Thousands of people have presented to emergency departments (EDs) with symptoms consistent with coronavirus. Not all have been tested for various reasons.
Of those who were tested, some were discharged from the ED and never received the results. Of that group, some will die. “If a person comes into an ED looking for a test, and it was not provided, or subsequently passes away while waiting on results, there could be lawsuits associated with that,” warns Matthew P. Keris, JD, a shareholder in the Moosic, PA, office of Marshall Dennehey.
This is similar to malpractice claims alleging no one told ED patients about abnormal test results that came back after discharge. “If there is a positive test, and it sits for a day and a half, that time can be very critical with some of these patients,” Keris says.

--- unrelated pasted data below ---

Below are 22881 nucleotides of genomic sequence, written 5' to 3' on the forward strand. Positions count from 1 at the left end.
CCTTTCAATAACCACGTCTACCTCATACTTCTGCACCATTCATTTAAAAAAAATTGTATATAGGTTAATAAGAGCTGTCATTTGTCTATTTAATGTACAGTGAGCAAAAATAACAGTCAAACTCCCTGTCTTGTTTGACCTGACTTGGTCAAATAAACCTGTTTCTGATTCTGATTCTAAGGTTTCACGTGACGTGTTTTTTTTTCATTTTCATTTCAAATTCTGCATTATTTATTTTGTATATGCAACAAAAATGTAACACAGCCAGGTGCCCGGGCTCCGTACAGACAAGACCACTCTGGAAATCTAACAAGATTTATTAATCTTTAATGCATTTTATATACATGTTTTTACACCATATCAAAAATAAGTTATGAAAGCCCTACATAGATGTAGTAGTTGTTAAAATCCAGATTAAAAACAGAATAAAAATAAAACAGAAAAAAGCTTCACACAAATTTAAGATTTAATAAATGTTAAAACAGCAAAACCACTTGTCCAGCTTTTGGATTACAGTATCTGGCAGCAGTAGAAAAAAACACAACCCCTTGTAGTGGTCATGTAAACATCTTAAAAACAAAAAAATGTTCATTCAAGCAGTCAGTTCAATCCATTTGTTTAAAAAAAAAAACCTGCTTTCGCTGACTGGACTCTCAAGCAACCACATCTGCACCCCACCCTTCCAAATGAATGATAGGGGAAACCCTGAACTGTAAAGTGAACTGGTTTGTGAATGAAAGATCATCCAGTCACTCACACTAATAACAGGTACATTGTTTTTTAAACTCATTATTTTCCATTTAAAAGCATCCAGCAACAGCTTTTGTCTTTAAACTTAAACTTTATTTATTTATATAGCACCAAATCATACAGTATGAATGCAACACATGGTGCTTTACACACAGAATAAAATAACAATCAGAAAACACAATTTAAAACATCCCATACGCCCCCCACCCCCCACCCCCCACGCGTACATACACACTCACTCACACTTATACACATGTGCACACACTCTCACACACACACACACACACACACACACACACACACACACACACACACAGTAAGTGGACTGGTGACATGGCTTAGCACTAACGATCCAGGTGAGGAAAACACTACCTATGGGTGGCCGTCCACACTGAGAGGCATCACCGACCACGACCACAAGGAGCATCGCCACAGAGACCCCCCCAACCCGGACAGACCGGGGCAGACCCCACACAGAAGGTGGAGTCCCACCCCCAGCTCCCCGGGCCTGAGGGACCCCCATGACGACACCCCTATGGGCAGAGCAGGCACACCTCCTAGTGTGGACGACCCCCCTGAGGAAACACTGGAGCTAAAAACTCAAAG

Plaintiffs may try to show healthy people were tested, but someone with legitimate symptoms went untested. During discovery, the plaintiff attorney could ask for de-identified information on all other patients who received the test at the same time the plaintiff came to the hospital.
“If they find they were not as ill or dire as the person who didn’t get tested, the argument’s going to be ‘You didn’t do a good job of keeping the tests for people who legitimately needed it,’” Keris explains. One recent malpractice case involved an ED patient who left against medical advice (AMA) before abnormal lab test results returned.
“No one notified the patient, who died several days later,” Keris says. The same kind of case could be made with COVID-19 tests if patients leave the ED AMA after long waits and later experience a poor outcome.
Faulting an individual ED clinician in this kind of scenario is pretty implausible. “But if it’s a system breakdown, you can blame the brick and mortar — the hospital — and not sue the individual emergency physician,” Keris adds.